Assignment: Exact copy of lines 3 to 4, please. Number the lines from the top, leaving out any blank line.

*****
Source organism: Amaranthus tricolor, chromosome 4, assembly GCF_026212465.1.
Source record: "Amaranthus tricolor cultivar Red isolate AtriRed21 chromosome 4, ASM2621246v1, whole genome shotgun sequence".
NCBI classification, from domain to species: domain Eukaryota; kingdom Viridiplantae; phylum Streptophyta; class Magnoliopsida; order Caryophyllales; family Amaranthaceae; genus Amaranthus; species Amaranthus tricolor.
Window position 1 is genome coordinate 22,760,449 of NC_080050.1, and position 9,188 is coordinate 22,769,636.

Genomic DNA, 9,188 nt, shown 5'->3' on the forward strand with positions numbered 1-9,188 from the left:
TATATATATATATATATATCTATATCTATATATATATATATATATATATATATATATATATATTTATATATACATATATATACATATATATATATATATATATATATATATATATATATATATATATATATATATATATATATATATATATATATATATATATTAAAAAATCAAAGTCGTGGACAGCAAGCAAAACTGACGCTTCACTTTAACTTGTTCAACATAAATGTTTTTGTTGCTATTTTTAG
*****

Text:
NCBI classification, from domain to species: domain Eukaryota; kingdom Viridiplantae; phylum Streptophyta; class Magnoliopsida; order Caryophyllales; family Amaranthaceae; genus Amaranthus; species Amaranthus tricolor.
Window position 1 is genome coordinate 22,760,449 of NC_080050.1, and position 9,188 is coordinate 22,769,636.